Filth by Irvine Welsh

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Synopsis

With the Christmas season upon him, Detective Sergeant Bruce Robertson of Edinburgh's finest is gearing up socially—kicking things off with a week of sex and drugs in Amsterdam.

There are some sizable flies in the ointment, though: a missing wife and child, a nagging cocaine habit, some painful below-the-belt eczema, and a string of demanding extramarital affairs. The last thing Robertson needs is a messy, racially fraught murder, even if it means overtime—and the opportunity to clinch the promotion he craves. Then there's that nutritionally demanding (and psychologically acute) intestinal parasite in his gut. Yes, things are going badly for this utterly corrupt tribune of the law, but in an Irvine Welsh novel nothing is ever so bad that it can't get a whole lot worse. . . .In Bruce Robertson Welsh has created one of the most compellingly misanthropic characters in contemporary fiction, in a dark and disturbing and often scabrously funny novel about the abuse of everything and everybody.

"Welsh writes with a skill, wit and compassion that amounts to genius. He is the best thing that has happened to British writing in decades."—Sunday Times [London]  "[O]ne of the most significant writers in Britain. He writes with style, imagination, wit, and force, and in a voice which those alienated by much current fiction clearly want to hear."—Times Literary Supplement "Welsh writes with such vile, relentless intensity that he makes Louis-Ferdinand Céline, the French master of defilement, look like Little Miss Muffet. "—Courtney Weaver, The New York Times Book Review "The corrupt Edinburgh cop-antihero of Irvine Welsh's best novel since Trainspotting is an addictive personality in another sense: so appallingly powerful is his character that it's hard to put the book down....[T]he rapid-fire rhythm and pungent dialect of the dialogue carry the reader relentlessly toward the literally filthy denouement. "—Village Voice Literary Supplement, "Our 25 Favorite Books of 1998" "Welsh excels at making his trash-spewing bluecoat peculiarly funny and vulnerable—and you will never think of the words 'Dame Judi Dench' in the same way ever again. [Grade:] A-. "—Charles Winecoff, Entertainment Weekly
 

About Irvine Welsh

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Irvine Welsh was born in Edinburgh on September 27, 1958. After leaving school, he lived in London for awhile, but eventually returned to Edinburgh where he worked for the city council in the housing department. He received a degree in computer science and studied for an MBA at Heriot Watt University. His first novel, Trainspotting, was published in 1993 and was adapted as a film starring Ewan McGregor and Robert Carlyle in 1996. He became a full-time writer in August 1995. His other works include The Acid House (1994), Marabou Stork Nightmares (1995), Ecstasy: Three Tales of Chemical Romance (1996), Filth (1998), Glue (2001), and Porno (2002). He also wrote the plays Headstate (1994) and You'll Have Had Your Hole (1998).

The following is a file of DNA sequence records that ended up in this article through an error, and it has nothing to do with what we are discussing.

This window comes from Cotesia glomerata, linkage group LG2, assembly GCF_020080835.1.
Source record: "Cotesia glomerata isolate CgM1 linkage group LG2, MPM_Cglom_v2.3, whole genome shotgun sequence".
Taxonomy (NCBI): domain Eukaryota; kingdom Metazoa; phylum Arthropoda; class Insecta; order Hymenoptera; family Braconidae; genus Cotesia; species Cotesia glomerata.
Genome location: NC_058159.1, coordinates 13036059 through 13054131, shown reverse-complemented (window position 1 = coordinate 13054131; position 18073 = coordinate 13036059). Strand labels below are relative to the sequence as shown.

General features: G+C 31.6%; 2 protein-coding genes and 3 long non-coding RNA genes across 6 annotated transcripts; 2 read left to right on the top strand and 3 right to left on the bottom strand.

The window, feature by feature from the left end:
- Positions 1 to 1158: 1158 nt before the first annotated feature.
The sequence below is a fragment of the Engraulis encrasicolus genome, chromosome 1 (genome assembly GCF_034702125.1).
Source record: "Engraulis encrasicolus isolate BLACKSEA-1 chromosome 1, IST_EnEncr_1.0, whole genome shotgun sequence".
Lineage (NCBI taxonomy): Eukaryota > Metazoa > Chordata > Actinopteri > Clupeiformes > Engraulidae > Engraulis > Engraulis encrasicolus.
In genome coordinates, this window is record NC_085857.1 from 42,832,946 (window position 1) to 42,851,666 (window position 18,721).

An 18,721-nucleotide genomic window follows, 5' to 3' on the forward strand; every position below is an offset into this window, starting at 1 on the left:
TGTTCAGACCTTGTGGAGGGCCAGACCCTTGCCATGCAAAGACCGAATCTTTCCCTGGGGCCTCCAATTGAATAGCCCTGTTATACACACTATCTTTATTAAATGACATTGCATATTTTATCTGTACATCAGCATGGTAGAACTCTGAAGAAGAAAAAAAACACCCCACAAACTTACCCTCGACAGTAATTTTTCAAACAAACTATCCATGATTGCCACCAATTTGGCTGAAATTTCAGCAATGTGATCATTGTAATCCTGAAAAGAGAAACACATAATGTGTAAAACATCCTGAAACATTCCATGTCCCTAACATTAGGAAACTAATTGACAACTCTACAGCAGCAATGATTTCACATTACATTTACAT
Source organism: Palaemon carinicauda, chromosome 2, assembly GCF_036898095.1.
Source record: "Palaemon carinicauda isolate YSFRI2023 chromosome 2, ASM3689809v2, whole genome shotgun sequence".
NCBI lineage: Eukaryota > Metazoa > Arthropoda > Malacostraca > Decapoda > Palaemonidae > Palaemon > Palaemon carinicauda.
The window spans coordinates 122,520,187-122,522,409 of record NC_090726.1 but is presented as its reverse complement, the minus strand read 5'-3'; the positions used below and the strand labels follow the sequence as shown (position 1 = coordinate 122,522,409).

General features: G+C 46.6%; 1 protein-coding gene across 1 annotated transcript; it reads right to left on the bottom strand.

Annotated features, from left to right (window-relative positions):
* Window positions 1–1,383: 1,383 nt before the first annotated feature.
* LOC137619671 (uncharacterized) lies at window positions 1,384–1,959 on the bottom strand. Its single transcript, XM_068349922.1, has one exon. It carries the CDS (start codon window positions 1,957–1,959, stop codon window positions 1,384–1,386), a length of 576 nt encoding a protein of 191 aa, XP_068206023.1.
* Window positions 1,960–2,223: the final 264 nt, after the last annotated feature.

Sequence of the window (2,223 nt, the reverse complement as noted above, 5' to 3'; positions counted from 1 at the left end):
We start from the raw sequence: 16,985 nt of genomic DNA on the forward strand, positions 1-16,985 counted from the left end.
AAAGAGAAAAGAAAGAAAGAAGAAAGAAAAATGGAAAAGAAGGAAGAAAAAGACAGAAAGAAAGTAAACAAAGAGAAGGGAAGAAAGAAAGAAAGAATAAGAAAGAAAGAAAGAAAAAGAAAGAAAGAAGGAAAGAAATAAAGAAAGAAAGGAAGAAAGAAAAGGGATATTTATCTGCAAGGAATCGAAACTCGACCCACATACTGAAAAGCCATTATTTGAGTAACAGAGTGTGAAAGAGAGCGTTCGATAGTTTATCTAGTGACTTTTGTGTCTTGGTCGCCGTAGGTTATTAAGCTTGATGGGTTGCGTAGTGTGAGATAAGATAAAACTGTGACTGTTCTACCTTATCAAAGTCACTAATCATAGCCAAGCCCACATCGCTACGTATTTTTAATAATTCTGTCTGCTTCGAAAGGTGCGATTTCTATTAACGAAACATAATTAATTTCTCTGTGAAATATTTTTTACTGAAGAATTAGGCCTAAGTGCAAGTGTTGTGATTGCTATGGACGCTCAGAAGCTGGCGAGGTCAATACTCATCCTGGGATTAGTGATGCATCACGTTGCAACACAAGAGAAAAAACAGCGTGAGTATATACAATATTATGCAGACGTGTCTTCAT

Published September 17, 1998 by W. W. Norton & Company. 320 pages
Genres: Mystery, Thriller & Suspense, Literature & Fiction. Fiction

Unrated Critic Reviews for Filth

Kirkus Reviews

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a bit of bestiality, involving Bruce’s favorite prostitute and a collie named Angus, that goes hilariously awry).But it founders when Welsh gives his loutish antihero unconvincing moments of reflection (“I feel entrapped by my lust, but when I actually get round to doing it, it just seems so poin...

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Publishers Weekly

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Another scabrous, lurid, blackly comic novel from America's favorite Scottish enfant terrible, this one does for present-day Edinburgh what James Ellroy does for 1950s Los Angeles. Welsh begins with a

Sep 14 1998 | Read Full Review of Filth

The Guardian

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It could, for example, have real worms, or lice or maggots, eating their way through its pages rather than the imaginary one which is gobbling up the novel's protagonist, Detective Sergeant Bruce Robertson, gnawing away at him like the Ebola virus.

Aug 09 1998 | Read Full Review of Filth

New York Magazine

This being a cop story, there's a murder to solve, but that plot plays second fiddle to Robertson and his exploits, which involve a trip to Amsterdam, a great deal of angry sex and reckless drug use, and general terrorizing of the populace.

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Dabbler

Filth is set in Edinburgh and narrated by Bruce Robertson, a macho Protestant copper who, when the book opens, is being inconvenienced by the murder of a black tourist.

Feb 21 2011 | Read Full Review of Filth

Reader Rating for Filth
80%

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